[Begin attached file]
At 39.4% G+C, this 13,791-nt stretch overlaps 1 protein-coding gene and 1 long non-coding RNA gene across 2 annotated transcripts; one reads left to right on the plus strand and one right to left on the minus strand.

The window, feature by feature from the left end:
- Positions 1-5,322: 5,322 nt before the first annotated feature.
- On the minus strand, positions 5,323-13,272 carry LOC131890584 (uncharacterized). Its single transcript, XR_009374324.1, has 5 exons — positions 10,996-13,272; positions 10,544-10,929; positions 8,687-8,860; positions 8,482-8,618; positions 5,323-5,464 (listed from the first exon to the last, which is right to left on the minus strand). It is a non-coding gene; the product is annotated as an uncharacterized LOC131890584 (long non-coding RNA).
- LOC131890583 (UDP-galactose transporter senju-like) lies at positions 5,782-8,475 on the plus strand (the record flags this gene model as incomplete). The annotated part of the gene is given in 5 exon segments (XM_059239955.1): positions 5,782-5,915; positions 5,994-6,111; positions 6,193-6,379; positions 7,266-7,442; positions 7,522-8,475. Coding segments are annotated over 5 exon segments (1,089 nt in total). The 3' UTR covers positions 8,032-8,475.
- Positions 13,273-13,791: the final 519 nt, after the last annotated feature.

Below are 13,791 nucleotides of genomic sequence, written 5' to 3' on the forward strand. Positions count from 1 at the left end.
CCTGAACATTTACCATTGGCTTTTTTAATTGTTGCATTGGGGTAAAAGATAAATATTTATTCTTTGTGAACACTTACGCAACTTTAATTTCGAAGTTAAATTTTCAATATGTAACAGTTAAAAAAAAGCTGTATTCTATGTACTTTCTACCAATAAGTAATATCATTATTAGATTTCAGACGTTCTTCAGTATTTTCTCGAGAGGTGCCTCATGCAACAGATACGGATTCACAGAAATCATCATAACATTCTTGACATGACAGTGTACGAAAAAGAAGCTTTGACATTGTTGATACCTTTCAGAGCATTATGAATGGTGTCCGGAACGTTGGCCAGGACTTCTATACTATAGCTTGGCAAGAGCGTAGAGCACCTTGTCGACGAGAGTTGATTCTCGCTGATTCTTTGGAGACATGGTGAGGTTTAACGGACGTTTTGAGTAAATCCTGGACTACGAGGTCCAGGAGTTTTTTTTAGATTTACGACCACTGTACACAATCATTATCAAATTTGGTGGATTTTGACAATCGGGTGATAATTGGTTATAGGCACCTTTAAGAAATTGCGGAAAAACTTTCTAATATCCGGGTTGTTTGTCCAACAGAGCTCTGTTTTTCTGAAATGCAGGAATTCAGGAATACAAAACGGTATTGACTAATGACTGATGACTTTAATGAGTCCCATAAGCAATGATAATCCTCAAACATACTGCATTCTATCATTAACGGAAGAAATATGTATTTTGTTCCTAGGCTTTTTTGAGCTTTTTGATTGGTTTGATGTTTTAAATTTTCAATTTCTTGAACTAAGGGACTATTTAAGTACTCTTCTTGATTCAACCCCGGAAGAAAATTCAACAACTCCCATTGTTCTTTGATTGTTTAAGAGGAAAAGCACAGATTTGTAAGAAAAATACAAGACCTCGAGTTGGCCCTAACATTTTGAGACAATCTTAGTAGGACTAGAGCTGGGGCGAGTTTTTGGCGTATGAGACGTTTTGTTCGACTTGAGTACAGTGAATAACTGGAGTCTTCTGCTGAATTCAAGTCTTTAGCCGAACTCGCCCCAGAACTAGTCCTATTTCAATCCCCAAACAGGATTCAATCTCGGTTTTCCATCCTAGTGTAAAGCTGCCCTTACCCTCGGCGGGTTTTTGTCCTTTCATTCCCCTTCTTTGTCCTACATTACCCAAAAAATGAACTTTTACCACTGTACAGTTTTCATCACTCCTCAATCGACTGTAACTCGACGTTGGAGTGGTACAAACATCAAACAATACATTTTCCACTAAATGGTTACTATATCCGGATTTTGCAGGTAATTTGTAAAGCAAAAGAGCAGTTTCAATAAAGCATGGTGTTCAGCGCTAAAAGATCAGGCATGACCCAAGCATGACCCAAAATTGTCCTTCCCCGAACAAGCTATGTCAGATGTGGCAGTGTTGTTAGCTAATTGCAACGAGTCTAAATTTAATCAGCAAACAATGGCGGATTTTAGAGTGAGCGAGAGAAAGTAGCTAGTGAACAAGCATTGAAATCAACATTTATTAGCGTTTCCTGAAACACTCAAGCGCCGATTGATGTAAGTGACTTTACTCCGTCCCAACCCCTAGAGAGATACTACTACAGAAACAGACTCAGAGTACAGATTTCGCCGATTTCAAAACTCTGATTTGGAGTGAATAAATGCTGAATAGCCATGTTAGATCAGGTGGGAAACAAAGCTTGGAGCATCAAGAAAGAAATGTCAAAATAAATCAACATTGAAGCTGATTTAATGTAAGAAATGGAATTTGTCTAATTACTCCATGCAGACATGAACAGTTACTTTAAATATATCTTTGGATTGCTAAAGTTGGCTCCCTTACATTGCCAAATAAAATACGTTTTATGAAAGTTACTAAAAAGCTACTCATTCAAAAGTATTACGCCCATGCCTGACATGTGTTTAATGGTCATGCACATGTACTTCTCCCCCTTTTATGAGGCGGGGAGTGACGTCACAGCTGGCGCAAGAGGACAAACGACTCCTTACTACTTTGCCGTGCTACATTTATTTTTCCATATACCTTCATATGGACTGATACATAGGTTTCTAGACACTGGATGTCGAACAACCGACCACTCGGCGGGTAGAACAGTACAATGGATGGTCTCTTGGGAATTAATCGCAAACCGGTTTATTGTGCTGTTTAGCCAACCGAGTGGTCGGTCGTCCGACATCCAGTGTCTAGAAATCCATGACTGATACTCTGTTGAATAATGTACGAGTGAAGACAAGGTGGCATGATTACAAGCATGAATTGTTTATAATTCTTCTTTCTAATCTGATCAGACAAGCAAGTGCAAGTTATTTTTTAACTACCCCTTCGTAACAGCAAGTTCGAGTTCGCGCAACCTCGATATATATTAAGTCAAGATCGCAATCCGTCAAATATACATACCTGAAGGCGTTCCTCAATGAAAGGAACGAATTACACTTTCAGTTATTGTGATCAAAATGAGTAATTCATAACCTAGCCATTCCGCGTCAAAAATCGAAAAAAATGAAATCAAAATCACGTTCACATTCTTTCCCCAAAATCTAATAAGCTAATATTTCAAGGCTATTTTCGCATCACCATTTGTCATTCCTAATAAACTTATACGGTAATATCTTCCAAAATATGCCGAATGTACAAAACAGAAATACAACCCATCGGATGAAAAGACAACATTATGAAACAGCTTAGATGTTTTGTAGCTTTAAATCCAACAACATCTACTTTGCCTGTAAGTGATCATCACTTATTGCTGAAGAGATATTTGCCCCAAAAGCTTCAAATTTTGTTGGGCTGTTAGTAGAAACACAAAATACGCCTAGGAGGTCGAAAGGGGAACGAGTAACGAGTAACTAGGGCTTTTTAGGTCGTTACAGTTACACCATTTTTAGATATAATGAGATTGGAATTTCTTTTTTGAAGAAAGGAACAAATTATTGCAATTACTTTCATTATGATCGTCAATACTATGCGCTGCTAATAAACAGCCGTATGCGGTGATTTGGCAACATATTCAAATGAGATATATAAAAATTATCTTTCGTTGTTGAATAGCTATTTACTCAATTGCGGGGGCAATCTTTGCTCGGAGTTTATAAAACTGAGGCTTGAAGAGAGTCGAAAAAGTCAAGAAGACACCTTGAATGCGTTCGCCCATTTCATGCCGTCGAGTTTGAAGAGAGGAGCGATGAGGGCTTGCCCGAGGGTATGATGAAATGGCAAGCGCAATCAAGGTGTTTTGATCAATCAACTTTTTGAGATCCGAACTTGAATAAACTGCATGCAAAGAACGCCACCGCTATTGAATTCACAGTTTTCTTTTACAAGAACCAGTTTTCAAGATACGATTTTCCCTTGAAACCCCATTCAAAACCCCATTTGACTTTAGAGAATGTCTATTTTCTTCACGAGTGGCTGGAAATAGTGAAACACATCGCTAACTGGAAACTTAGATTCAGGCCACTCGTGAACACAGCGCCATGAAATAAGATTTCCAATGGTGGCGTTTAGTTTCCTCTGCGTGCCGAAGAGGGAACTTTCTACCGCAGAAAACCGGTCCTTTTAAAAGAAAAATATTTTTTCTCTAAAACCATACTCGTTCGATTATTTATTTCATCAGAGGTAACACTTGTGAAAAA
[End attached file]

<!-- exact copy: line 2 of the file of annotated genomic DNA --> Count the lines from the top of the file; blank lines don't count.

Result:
The window, feature by feature from the left end: